If you have developed a visual impairment or had hearing loss, the way you socialize and relate to your friends and family may have changed. You may find it harder to stay in touch as your ability to hear a conversation, see body language, or do things independently changes.
However, continuing to maintain and develop friendships isn’t just important socially, it’s good for your health. And there is plenty of adaptive technology that can help you do it.
If you have hearing loss, an amplified phone is the perfect solution. Devices like our Amplified Phone with Answering Machine give you lots of options. Not only can you adjust and equalize the volume and tone, but it also comes with the ability to set three different user profiles so that it works for everyone in the household. The keypad and caller ID talk, and the answering machine holds up to 11 minutes of messages.
For the visually impaired, brailled phones with large, contrasting buttons give both a tactile and visual assist. And voice-activated phones eliminate the need to see the keypad or read phone numbers.
Keeping up with your friends through email can be a challenge when it’s hard to see the screen. But voice technology is helpful. You can find software and devices that have voice-to-text and text-to-speech capabilities.
Voice-to-text programs will write your message for you. Phones and many computer programs have this as a native feature. They aren’t always 100% perfect in dictating your words, but they usually get the job done.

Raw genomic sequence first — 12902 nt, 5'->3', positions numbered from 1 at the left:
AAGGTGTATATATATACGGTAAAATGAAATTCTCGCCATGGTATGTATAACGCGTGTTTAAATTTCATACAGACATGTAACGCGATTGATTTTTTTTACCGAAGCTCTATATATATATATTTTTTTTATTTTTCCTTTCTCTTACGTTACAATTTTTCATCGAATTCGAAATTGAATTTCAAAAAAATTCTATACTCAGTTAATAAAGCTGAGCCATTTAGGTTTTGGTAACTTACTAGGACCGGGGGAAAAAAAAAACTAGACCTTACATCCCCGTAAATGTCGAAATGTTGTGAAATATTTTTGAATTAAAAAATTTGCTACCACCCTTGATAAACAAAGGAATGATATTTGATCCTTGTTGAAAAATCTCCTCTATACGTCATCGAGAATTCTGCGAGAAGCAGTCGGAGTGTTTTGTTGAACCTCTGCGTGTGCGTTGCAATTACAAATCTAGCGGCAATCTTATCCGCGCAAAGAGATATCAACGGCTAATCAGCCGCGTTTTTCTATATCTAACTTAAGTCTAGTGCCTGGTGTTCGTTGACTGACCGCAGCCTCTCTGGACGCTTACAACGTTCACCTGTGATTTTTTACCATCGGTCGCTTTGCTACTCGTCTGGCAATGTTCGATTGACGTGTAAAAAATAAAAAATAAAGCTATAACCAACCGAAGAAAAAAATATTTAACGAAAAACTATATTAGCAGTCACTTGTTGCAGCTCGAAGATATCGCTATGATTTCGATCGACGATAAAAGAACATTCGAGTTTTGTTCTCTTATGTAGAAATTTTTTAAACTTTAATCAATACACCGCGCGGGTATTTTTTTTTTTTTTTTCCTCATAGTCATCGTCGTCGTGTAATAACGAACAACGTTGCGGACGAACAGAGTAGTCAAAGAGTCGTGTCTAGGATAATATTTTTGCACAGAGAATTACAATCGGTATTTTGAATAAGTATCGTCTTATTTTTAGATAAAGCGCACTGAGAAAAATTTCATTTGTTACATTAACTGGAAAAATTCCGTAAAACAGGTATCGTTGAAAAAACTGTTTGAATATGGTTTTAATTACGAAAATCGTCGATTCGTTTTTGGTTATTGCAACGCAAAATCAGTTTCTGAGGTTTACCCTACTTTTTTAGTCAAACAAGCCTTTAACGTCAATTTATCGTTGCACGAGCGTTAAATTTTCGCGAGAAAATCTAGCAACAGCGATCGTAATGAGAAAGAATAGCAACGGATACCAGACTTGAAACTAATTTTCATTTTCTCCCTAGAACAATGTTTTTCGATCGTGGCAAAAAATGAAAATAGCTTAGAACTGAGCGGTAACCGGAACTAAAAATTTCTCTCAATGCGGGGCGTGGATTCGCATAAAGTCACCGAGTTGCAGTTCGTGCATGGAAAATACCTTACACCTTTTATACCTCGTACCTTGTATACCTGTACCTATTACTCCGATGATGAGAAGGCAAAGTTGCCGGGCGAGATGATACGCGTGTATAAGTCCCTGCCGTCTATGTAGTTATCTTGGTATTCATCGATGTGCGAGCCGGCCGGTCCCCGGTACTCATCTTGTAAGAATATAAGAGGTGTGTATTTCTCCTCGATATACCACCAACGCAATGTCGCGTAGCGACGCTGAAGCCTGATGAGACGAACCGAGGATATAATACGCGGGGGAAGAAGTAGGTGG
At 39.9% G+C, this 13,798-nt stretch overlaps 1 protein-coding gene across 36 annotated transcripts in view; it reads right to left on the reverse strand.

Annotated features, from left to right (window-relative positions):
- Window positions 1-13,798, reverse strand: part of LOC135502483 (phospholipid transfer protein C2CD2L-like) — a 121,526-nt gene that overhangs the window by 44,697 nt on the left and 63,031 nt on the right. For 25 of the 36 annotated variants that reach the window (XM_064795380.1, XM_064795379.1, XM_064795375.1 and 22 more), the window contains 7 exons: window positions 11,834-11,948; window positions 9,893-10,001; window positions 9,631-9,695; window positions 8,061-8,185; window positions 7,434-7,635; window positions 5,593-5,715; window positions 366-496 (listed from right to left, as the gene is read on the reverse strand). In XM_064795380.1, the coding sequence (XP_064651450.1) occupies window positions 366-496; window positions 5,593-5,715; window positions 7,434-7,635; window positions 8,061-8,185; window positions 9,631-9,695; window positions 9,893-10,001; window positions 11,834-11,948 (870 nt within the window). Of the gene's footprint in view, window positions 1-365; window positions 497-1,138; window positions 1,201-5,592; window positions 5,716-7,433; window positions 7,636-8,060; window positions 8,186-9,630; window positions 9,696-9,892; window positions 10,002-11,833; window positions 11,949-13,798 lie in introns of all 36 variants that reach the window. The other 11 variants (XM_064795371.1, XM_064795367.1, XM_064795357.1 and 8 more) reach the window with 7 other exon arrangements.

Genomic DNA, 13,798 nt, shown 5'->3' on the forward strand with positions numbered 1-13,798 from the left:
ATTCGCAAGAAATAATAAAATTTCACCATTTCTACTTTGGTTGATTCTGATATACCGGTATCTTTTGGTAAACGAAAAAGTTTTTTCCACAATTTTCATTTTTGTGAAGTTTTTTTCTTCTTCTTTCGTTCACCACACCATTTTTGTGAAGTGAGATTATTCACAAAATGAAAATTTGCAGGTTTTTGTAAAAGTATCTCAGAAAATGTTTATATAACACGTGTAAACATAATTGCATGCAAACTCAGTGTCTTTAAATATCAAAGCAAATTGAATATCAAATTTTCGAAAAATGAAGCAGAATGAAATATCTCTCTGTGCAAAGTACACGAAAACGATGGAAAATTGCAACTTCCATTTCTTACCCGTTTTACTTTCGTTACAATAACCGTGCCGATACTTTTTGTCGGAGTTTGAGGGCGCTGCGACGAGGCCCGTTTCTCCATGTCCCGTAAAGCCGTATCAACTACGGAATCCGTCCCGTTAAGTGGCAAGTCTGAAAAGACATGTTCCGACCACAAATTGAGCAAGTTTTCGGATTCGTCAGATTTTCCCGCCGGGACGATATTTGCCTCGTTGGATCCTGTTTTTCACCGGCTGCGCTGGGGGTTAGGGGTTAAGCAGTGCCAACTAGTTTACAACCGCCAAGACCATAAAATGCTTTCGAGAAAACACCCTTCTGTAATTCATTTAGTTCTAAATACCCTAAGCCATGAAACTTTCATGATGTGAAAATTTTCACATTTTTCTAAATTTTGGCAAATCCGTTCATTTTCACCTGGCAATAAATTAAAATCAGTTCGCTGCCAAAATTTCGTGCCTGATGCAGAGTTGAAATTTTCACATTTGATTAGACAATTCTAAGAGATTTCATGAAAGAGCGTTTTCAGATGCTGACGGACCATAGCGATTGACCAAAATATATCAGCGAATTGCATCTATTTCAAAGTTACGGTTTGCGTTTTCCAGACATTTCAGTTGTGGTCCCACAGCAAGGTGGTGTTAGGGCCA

To read the messages sent to you, you can also use software or a separate device, like the Mercury Electronic Magnifier and OC Reader. The reader is a 12″ Windows 10 tablet, extensively enhanced with digital magnification and Text-To-Speech capabilities. A lightweight stand holds the tablet and allows it to be comfortably positioned above any reading material.
Another great way to communicate is through video technology. This is convenient for people with driving restrictions, or who live far away from their friends and family. It’s also helpful for people who have hearing loss and need to see lips and hands to understand a conversation better.
Skype, Google Hangouts, Facebook Messenger, FaceTime, and Zoom are all programs that have video call capabilities. All of them are available for free, and they have different features to suit different situations. For example, many families like to use Skype or FaceTime for calls, while Zoom is a great tool for scheduling business meetings.
Using Social Media to Be Social
While social media, adaptive devices, and digital technology shouldn’t completely replace your real-life interactions, it can certainly help you feel less alone and isolated. Technology is sometimes criticized for creating a barrier between people. However, when used in the right way, it can be a lifesaver instead.
No matter your disability, it’s likely there is a social media platform or piece of adaptive technology that works well for you. Examine your options and find the technologies you are most comfortable using. When checking out social media options, find out what platforms most of your contacts are on.
If everything feels too challenging, ask a friend or relative for help in getting you set up with your new equipment or registered with your new program. Once you’ve gotten the hang of it, you’ll be glad you took the time to put down the foundations to better communication.
ILA has a variety of assistive devices that can help you read and communicate. Check out our selection of scanners, readers, and screen magnifiers here.